Whether it's the brand, the shape, or the ingredients that help you choose what pasta to keep in your pantry, we want to help answer some commonly raised questions about our pasta specifically, as well as the broader, oh-so-wonderful-world of pasta at large.
From wild foraged to farm harvested goods, the Sicily's year-round production makes it a true cornucopia of fresh, high quality produce. As a result, Sicilian food traditions and heritage are deeply rooted in the natural cycles of the island’s productivity, giving Sicilians an endless list of exceptional recipes to enjoy throughout the year. We’ve pulled some of our favorite bites together to help dip your toes into the wonderful, endless pool of Sicily’s most celebrated dishes.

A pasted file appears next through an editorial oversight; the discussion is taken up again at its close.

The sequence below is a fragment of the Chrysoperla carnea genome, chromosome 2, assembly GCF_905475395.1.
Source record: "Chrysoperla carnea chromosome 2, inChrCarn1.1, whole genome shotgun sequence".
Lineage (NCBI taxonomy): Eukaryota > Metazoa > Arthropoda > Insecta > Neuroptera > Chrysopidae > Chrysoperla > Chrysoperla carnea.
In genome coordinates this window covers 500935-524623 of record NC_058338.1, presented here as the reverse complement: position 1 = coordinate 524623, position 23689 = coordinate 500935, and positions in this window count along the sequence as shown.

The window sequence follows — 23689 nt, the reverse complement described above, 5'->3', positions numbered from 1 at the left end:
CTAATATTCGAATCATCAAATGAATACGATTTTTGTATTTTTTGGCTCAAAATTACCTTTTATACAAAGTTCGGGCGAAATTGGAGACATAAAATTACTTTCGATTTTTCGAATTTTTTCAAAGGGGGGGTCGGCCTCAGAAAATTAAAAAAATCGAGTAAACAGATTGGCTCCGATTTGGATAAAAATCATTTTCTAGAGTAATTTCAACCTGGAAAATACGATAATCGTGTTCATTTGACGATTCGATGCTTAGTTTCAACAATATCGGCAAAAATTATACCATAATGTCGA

Not all pestos are green. Pesto comes from the Italian word Pestare, meaning to grind. In Sicily, the most famous pesto is pesto allá trapanese, from the Mediterranean town of Trapani, Sicily. Adding tomatoes and swapping pine nuts for almonds, Sicilians took the pesto alla genovese and made a dish that's uniquely their own.